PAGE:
Energy Efficiency Directive requires businesses to conduct energy audits

Implementing the EED in the Netherlands

The 2012 Energy Efficiency Directive established a set of binding measures to help the EU reach its 20% energy efficiency target by 2020. Under the Directive, all EU countries are required to use energy more efficiently at all stages of the energy chain from its production to its final consumption.

Article 8 of the EED requires businesses of more than 250 employees – or turning over more than 50 million euros – to conduct audits of the energy used by their buildings, industrial processes and transport to identify cost-effective energy saving measures. Organisations must notify the relevant authorities in their countries by a set deadline that they have complied with their EED obligations. The deadline for the first compliance period was December 5th 2015.

What Eurbanlab can do for you?
Eurbanlab works together with Longevity Partners, a multi-disciplinary energy and sustainability consultancy, to support businesses in their compliance efforts. What we can do for you?

  1. Develop your EED compliance strategy;
  2. Implement your Energy Management System (ISO 50001);
  3. Conduct EED audits & full reporting;
  4. Conducting Green Deal assessments;
  5. Issuing your Display Energy Certificates;
  6. Ensuring you achieve further operational savings via the implementation of your energy savings strategy;
  7. Calculate transport related carbon liability;
  8. Fund energy efficiency progress via all funding partners;
  9. If you were unable to make the first deadline, an official request for delay can be send on your behalf.

What happens if my organisation does not comply? 
European countries were required to transpose the Directive’s provisions into their national laws by 5 June 2014. The Energy Savings Opportunity Scheme (ESOS) is the UK response to the Energy Efficiency Directive. Other schemes exist in other European countries, but the compliance deadline is fixed for all European countries. The penalties for non-compliance vary per Member State, but for the UK non-compliance means:

  1. Organisations who fail to comply will have their names published on the scheme Administrator’s website;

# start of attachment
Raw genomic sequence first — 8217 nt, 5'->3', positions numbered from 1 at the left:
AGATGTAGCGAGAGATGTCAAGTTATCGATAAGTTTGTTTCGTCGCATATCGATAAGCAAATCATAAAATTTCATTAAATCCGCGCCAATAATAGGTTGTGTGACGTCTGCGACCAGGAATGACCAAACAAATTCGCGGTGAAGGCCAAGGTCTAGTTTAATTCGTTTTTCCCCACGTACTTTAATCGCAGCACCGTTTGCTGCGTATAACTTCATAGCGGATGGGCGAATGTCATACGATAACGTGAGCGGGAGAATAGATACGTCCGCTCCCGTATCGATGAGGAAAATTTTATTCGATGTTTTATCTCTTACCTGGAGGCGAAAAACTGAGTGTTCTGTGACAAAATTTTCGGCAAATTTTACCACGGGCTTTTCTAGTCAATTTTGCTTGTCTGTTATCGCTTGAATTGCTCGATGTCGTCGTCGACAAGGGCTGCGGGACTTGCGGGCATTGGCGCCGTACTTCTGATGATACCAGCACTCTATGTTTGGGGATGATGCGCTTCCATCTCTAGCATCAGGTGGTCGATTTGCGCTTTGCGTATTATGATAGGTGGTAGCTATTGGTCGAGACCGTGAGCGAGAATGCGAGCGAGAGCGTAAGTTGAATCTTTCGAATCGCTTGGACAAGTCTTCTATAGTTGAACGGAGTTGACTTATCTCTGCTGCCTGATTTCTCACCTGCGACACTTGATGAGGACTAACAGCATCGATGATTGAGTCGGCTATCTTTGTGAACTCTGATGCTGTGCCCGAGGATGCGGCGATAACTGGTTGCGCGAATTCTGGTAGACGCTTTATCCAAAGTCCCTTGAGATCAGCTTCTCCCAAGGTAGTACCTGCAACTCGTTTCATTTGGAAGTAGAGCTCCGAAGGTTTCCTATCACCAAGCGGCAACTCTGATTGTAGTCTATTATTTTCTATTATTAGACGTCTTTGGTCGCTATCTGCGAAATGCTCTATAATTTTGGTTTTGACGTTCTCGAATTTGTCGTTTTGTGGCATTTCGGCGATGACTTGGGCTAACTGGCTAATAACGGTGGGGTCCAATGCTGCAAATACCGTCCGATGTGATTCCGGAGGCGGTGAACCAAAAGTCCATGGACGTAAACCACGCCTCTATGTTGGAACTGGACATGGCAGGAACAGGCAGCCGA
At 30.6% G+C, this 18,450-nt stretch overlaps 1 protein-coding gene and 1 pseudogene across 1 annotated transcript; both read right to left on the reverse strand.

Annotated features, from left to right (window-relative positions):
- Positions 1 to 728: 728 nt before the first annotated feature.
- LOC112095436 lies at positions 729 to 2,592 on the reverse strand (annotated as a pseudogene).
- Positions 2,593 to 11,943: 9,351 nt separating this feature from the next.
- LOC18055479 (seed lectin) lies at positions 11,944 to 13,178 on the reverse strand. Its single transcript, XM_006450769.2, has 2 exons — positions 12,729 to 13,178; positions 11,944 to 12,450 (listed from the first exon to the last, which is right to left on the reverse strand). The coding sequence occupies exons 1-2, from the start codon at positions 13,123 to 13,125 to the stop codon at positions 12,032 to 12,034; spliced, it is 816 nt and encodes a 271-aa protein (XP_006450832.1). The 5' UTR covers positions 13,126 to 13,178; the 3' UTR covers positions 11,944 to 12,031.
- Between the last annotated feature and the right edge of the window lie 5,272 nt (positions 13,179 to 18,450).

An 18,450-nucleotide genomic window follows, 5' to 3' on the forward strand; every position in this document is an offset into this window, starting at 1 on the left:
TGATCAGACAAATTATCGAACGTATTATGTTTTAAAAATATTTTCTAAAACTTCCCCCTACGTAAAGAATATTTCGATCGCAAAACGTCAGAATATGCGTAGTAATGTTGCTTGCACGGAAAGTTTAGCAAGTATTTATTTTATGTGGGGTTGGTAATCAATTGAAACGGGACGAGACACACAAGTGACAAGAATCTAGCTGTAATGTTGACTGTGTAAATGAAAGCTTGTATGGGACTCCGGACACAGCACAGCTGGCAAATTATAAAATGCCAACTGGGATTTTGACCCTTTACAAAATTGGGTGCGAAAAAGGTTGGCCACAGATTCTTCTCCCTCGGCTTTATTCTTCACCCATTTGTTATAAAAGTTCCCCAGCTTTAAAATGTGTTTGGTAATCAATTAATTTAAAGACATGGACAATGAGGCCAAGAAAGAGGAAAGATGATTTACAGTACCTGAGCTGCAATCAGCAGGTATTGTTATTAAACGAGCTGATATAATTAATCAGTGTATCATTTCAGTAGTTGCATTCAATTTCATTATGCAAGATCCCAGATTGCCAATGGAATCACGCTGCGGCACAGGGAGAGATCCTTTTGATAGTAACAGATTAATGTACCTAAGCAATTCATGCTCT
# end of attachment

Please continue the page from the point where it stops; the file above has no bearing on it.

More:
2. A fixed penalty of up to £50,000 should be paid to the scheme Administrator; and/or
  3. An additional £500 per day for each day after the compliance date up to £40,000; and
  4. Publication of non-compliance details.

“Clarity on compliance with Article 8 varies significantly between EU Member States. If your organisation operates in other EU Member States, and if the means of compliance with Article 8 in these countries has not yet been clearly communicated or even ratified, your timeframe for compliance could be exceedingly short”.

A confused implementation of the Directive in Europe

Over the past few months it became clear that many European businesses were under-prepared for the Energy Efficiency Directive, much to the fault of the relevant government bodies. Each Member State had to interpret and implement Article 8 within their national context.

In the UK this has taken the form of the Energy Savings Opportunity Scheme (ESOS). In the Netherlands this has taken the form of the EED-regeling. Similar schemes exist in other countries. However, the quality of this transposition – involving the communication on the requirements and how non-compliance is enforced – varies significantly between EU Member States, stretching from reputational loss to government-imposed financial penalties. In the UK, for instance, the fine for non-compliance can be up to £50,000.

Italy, Malta, Cyprus and Sweden all met the June 2014 transposition deadline. The UK followed shortly after. However, some Member States still have not fully implemented their national response to Article 8, or even clearly communicated on this requirement. On November 19th 2015, the European Commission requested France and the Netherlands to ensure the full transposition of the Directive as gaps in the national legislation transposing the Directive were identified. The two countries now have two months to comply with their obligations, after which the Commission may decide to refer these MS to the Court of Justice of the EU and ask for financial penalties.
Although the Directive is well-known in countries such as Italy, Germany, Sweden and the United Kingdom, businesses in other countries such as the Netherlands were surprised by the Directive and the sheer number of businesses that will be affected by it. At its simplest, almost every business with either 250 employees or annual revenues of €50 million must comply. This broad application is worrying, not because the goal of the Directive is unclear or unsound, but rather because its requirements are not clearly or consistently established across Member States. This is quite problematic as the deadline for affected organisations to comply with the directive was December 5th 2015, irrespective of where they operate in the EU.

Are you ready for Article 8 of the Energy Efficiency Directive?
For more information on EED compliance in your country and the possibilities for conducting an energy audit, please contact us at for a quote.